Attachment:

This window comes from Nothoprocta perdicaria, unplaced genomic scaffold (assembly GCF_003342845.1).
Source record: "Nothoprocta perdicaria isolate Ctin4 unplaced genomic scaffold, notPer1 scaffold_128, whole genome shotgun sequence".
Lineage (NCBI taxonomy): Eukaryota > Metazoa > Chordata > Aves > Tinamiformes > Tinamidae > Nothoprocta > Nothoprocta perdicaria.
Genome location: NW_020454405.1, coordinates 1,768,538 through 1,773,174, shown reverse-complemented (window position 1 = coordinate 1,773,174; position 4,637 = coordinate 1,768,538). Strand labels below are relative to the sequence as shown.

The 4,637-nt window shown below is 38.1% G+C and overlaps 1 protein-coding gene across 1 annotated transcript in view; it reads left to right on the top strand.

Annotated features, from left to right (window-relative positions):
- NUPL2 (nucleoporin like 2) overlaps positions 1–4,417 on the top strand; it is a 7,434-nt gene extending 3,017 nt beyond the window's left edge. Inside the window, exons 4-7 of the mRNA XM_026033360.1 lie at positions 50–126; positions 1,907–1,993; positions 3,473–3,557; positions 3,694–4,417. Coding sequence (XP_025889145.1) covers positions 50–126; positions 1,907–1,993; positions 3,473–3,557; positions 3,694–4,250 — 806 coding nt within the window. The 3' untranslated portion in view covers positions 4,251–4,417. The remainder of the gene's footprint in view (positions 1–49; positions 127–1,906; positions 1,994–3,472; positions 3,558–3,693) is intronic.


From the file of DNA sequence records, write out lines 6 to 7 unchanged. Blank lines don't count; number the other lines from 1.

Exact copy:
Annotated features, from left to right (window-relative positions):
- NUPL2 (nucleoporin like 2) overlaps positions 1–4,417 on the top strand; it is a 7,434-nt gene extending 3,017 nt beyond the window's left edge. Inside the window, exons 4-7 of the mRNA XM_026033360.1 lie at positions 50–126; positions 1,907–1,993; positions 3,473–3,557; positions 3,694–4,417. Coding sequence (XP_025889145.1) covers positions 50–126; positions 1,907–1,993; positions 3,473–3,557; positions 3,694–4,250 — 806 coding nt within the window. The 3' untranslated portion in view covers positions 4,251–4,417. The remainder of the gene's footprint in view (positions 1–49; positions 127–1,906; positions 1,994–3,472; positions 3,558–3,693) is intronic.